Blockchains are great tools for investigators

Cryptocurrencies and crime are often linked, but the reality is a bit more complex

Hi all,

Have you ever come across a headline that linked cryptocurrencies with crime? You're not the only one. (And just in case, you can find some examples here, here and here.)

Supposedly anonymous crypto payments are often mentioned in the context of criminal activities, preferably even on the 'dark web'. In reality, however, blockchain-based payments are pseudonymous, not anonymous. You can't trace them by name, but you can trace wallet addresses on public blockchains.

So what’s up?

We'll discuss some common misconceptions around digital currencies.

  • What's the intersection of crime and crypto?

  • How can investigators use blockchains?

  • Is to possible to tackle 'crypto crime'?

Let’s get started! πŸ€“

All cryptocurrencies together are currently worth more than $2 trillion. To put that into perspective, it's significantly above the overall market capitalization of Germany's DAX stock index which includes the country's 40 major blue chip companies.

Unsurprisingly, such numbers draw the attention of criminals. There have been a lot of headlines about crypto scams and all sorts of unsavoury activities involving cryptocurrencies. Chainalysis put the value of cryptocurrencies received by illicit addresses in 2024 at more than $24 billion.

It's a large number, but it should be read in context. The insolvency of the German payment provider Wirecard, for example, involved a company that was valued at almost $28 billion in 2018. The company even got into the DAX as one of Germany's most valuable companies. Two years later, it went bankrupt, allegedly due to fraudulent accounting (legal cases are still ongoing).

Overall, crypto should not be considered to be more or less prone to illegal activities than other parts of the economy. However, blockchain-based payments pose unique problems – and offer opportunities for investigations.

What's the intersection of crime and crypto?

Cryptocurrencies are relevant for criminal activities. They are pseudonymous (as mentioned above), they can easily be transferred worldwide, and they can be laundered with so-called crypto mixers.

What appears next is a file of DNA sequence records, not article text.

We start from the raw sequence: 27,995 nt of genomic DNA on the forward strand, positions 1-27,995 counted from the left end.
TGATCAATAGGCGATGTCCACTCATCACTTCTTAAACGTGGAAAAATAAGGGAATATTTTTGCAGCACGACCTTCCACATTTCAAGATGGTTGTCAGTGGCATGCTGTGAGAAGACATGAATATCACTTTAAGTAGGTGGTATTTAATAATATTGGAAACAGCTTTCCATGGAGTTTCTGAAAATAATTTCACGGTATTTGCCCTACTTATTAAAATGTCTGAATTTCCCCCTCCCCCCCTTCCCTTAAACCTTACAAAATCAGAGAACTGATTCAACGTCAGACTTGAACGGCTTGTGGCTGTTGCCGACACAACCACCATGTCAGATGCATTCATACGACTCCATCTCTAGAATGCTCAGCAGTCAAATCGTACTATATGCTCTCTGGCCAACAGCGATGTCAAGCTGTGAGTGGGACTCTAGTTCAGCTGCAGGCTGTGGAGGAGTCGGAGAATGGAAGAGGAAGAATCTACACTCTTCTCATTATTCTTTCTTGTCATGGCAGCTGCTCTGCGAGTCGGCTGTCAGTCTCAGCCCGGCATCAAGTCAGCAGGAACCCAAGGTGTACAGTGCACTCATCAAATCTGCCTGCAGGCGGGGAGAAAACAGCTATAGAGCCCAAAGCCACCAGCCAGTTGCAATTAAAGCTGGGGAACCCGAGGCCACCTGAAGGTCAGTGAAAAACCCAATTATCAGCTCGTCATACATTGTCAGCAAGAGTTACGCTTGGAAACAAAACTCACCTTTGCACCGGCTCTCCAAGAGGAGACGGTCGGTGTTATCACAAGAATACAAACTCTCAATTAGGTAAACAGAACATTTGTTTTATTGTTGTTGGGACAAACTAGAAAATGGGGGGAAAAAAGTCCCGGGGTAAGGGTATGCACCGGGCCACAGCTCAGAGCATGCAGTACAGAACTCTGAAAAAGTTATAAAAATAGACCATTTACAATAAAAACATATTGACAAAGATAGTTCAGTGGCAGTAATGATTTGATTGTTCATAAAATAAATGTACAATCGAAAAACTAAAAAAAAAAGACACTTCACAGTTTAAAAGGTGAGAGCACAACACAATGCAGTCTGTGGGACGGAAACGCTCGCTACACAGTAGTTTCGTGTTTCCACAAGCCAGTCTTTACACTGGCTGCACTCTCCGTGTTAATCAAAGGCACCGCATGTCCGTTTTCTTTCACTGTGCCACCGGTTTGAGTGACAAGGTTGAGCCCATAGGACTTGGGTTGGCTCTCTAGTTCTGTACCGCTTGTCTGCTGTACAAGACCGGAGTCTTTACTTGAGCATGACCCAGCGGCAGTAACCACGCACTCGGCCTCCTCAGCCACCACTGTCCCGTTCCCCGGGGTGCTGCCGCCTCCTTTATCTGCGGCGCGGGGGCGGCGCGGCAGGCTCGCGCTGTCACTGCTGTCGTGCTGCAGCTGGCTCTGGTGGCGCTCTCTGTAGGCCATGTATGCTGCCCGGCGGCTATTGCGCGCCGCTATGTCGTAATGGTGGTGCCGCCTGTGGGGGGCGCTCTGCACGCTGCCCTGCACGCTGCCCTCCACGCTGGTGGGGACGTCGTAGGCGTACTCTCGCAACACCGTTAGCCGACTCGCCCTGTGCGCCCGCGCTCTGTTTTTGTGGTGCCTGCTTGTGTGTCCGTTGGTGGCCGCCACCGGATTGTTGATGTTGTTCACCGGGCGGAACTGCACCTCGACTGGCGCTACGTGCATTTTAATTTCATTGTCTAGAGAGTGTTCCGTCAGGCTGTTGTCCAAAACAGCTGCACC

As long as cryptocurrencies remain in the crypto world, it's hard – but not impossible – to identify a person or a group behind a wallet address 

Turning cryptocurrencies into fiat money, i.e. 'real' currencies like US dollars, euros or yens, requires an exchange. These exchanges should follow certain requirements to identify their customers.

For a long time, many exchanges have more or less ignored such rules. That has contributed to the crypto industry's bad reputation. In November 2023, a settlement worth more than $4 billion in the United States highlighted the scale of the problem in previous years. It's safe to say that the situation is still not perfect, but it has become a lot more regulated than just a few years ago.

How can investigators use blockchains?

Blockchains are transparent, but reading the data requires specific skills. Moreover, blockchains are processing a lot of transactions. To find a small number of illicit ones means that you need specific software tools.

These tools turn publicly available data into actionable insights. Everybody can see which transactions took place between different wallets, yet these are merely combinations of letters and numbers.

Software helps investigators to visually trace the flow of transactions. Which wallets are interacting with other wallets? Are some wallets only sending or only receiving funds?

In a nutshell, Blockchain intelligence allows investigators or law enforcement agencies to apprehend suspects, prepare prosecutions and seize funds.

Large organisations may have the necessary capabilities and resources at their disposal. Private companies also offer such services. Given that the underlying data is public, these companies can provide the necessary tools for law enforcement efforts. 

Is to possible to tackle 'crypto crime'?

Yes – although it's impossible to completely eradicate 'crypto crime'. That's not different from pretty much any other type of criminal activity.

The basis is a good foundation. Given the level of expertise required to investigate and prosecute cases involving cryptocurrencies, it's vital to build partnerships across different government agencies and – in many cases – the private sector.

In addition, flexibility is essential. Just like the tech sector in general, crypto evolves quickly. Criminal patterns and potential targets change. Investigating such crimes therefore requires law enforcement agencies to quickly adapt.

Seizures of illicit gains are another aspect. In March 2024, for example, authorities in the UK announced a Bitcoin seizure worth billions of dollars. Recovering cryptocurrencies, however, is a highly technical process which might require access to different wallets or blockchain-based protocols.


'Crypto crime' is often used to discredit the use of blockchains and cryptocurrencies. In reality, however, criminal activities occur anywhere. Blockchains are no exception, but they offer law enforcement agencies unique opportunities.

Using those opportunities requires a solid legal framework, cooperation between different agencies and specialist knowledge. In a nutshell, it's the mirror image of sensible regulation to enable the legal use of cryptocurrencies in a large variety of use cases.

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That’s the end for today! 😒

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